retail news in context, analysis with attitude

Reuters reports that a new study funded by the Robert Wood Johnson Foundation suggests that New York City’s requirement that fast food restaurants post calorie counts on their menus has resulted in one out of six customers noticing the information and acting on it.

According to the story, “Advocates of the law see it as an important measure to help Americans lose weight, as more than two-thirds of the country's citizens are overweight or obese, conditions linked to health problems like high blood pressure and diabetes ... Restaurant chains have begun to include lighter fare on their menus to help customers cut down on fat, sugar and sodium intake. The report cited examples at sandwich chain Cosi, which began using low-fat mayonnaise in its sauces, while coffee chain Starbucks made low-fat milk as its default and Applebee's introduced a menu with dishes under 550 calories.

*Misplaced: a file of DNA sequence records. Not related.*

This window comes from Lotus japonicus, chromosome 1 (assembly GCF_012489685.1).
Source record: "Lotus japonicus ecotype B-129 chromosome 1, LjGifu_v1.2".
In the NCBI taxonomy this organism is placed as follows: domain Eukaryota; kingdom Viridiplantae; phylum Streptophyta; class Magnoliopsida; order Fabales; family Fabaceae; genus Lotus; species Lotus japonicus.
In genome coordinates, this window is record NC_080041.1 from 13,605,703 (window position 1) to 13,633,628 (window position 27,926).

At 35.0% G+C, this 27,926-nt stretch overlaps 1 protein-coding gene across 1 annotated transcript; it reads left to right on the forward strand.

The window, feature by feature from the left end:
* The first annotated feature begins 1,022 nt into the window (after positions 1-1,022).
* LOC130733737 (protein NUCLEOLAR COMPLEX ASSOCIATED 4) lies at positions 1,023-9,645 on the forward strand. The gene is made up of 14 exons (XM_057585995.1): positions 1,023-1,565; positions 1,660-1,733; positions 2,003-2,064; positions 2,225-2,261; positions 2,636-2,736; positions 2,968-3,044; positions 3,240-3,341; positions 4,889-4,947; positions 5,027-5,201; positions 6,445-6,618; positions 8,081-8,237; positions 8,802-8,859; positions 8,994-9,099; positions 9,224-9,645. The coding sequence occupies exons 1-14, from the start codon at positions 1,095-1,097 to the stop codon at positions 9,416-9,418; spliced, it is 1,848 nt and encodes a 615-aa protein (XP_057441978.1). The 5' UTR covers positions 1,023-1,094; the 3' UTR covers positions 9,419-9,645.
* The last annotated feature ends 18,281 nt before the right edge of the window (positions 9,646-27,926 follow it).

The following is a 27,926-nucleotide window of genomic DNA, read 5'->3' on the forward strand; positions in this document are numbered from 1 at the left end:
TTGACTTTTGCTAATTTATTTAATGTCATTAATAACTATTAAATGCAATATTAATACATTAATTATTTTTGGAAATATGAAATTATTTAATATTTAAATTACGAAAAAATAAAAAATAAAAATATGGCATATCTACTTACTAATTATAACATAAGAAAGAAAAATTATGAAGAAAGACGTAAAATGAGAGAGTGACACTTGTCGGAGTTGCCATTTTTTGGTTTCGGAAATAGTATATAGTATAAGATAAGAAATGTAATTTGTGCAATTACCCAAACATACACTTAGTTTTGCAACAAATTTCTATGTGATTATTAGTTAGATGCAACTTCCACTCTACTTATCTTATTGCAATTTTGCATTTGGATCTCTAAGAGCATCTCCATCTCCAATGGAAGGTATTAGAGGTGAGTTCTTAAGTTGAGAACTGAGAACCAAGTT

“All of these changes came after the New York calorie label law came into effect, the study said.”
KC's View:
Some people think these kinds of regulations are dumb and reflective of an activist government sticking its nose where it does not belong. But I think it is a matter of customers having accurate and actionable information and making informed choices.

I’m never quite sure why some people are afraid of that. (Actually, I am pretty sure I know why.) But people and business had better get used to this level of transparency, which is the bare minimum when it comes to creating levels of trust.